“Harvard Business Review recently noted, ‘data scientist’ is the sexiest job of the 21st century. Companies need trained data scientists who are well versed in analytics. Professionals with diverse analytics skills are in high demand. If you can work with data and communicate with stakeholders, you can fast track your success. All you need is the right training and a foot in the door.”
Though the terms data analytics and business analytics are different in terms of application, we have already seen that the workflow they use are similar. As a data analyst, your responsibilities could span the entire workflow – or be limited to one small section, with other teammates working on other aspects of the workflow. Usually, the tasks involve data collection, data cleaning and organizing, data analysis, interpretation of results and communicating findings and recommendations. At a higher level, we can break down the data analytics workflow into three stages: Planning and Data Preparation, Data Analysis and Insights & Reporting.
Stage 1: Planning & Data Preparation
Every data analytics project starts with asking the right questions. To attempt an answer to these questions, data analysts collect data and prepare it for analysis. They collect data from different sources and verticals in variation to a different variable. An e-commerce analyst would collect information about the impact of offers on web traffic, while a retail firm’s analyst would look at how sales and footfall change according to the day of the week or the hour of the day.
After collection, the data is cleaned to eliminate characteristics that could skew the interpretation. Incomplete records and outlier data are also handled according to predefined approaches. Finally, the integrity of the data set is also maintained – ensuring that irrespective of the situation the data is used in, the results are accurate and representative of the sample.
Stage 2: Data Analysis
After collecting the data, analysts slice and dice it to tease out hidden relationships and meaning. Analysts use a number of tools such as R, SAS, Python and a plethora of other tools to analyze the data. They also apply statistical methods and numerical analysis to arrive at findings. For example, an analyst could identify the correlation between website visitors to the company blog and the corresponding sales in the month, or the impact of offering free shipping on a product’s return policy.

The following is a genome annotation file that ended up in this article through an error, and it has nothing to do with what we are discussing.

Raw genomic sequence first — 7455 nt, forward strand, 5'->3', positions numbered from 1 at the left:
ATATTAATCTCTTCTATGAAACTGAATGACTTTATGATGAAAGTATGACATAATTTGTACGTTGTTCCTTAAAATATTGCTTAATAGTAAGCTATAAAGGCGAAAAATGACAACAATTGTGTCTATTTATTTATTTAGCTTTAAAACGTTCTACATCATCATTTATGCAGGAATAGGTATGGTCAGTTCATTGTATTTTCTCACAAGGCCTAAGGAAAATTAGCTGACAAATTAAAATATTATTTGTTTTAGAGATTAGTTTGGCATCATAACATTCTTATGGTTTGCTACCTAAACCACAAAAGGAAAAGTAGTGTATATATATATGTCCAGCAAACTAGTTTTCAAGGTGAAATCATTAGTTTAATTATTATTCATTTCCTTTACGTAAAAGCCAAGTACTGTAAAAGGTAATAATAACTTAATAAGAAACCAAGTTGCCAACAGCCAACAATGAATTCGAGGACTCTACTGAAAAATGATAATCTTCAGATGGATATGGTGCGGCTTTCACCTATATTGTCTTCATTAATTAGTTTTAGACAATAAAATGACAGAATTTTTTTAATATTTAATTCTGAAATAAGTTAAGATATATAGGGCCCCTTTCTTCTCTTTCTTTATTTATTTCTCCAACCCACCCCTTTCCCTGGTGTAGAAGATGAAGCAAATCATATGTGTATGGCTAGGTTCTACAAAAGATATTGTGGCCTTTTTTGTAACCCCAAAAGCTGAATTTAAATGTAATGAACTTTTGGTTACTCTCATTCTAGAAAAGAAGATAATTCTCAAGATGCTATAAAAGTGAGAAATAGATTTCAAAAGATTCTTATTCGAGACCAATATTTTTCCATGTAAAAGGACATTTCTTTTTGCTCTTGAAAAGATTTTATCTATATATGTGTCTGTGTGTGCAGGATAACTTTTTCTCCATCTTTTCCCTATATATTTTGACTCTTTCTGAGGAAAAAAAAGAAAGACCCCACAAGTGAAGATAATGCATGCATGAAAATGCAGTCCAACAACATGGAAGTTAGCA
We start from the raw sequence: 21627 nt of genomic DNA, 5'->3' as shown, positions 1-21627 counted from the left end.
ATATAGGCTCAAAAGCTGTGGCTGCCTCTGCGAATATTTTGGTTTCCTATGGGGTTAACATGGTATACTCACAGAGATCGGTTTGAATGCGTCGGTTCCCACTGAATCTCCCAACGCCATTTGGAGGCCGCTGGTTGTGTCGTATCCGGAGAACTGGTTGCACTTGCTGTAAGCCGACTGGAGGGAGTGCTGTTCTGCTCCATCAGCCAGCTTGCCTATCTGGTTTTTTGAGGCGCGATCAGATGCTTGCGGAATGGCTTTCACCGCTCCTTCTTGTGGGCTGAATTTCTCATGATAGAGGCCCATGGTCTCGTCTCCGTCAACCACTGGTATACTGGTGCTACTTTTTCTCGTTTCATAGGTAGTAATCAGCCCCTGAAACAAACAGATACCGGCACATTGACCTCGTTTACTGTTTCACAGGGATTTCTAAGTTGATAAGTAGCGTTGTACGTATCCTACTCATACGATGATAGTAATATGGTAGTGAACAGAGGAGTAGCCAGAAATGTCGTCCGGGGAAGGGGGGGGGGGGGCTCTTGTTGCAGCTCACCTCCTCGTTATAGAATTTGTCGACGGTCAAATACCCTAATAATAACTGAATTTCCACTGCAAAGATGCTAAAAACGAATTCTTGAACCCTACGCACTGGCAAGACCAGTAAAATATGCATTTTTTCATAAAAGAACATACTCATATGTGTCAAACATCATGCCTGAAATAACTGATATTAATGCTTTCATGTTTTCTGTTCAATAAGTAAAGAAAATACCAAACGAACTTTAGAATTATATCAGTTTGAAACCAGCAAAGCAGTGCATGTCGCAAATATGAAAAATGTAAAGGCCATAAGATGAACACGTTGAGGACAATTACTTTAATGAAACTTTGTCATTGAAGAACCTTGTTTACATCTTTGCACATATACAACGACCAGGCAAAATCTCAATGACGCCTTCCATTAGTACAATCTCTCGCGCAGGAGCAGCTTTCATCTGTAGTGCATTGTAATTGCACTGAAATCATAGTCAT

Data analysis generally comes in four flavors: Descriptive, Historical, Prescriptive and Predictive analytics. Descriptive analytics involves identifying key attributes of a data set. In simpler terms, analysts use statistics and data manipulation to summarize and explain the data. Historical data analytics looks at past data to figure out what happened – and if possible, why something happened. A close follows up of this is Prescriptive analytics. In prescriptive analytics, analysts look at the data and recommend a course of action. Finally, with predictive analytics, data analysts attempt to accurately forecast the future. Depending on the need of the business, data analysts may apply one or all of the different flavors of data analytics.
Stage 3: Insights & Report
Once the data analysis is complete, the data analyst needs to translate the business findings into business insights. This process requires an understanding of the business context of the data analytics project. These insights are usually packaged in the form of a report with succinct text and accurate, meaningful visualizations. This stage may involve collaboration with colleagues and external vendors to package the data in a way that is easily consumable – and the insights are easily understood.
Getting Started: The Three Step Process
The key criteria to become a data scientist is the ability to think in a logical manner, a love for numbers and the willingness to learn. The broad steps that you need to take to become a practicing data scientist are:
- Learn technical skills
- Learn business skills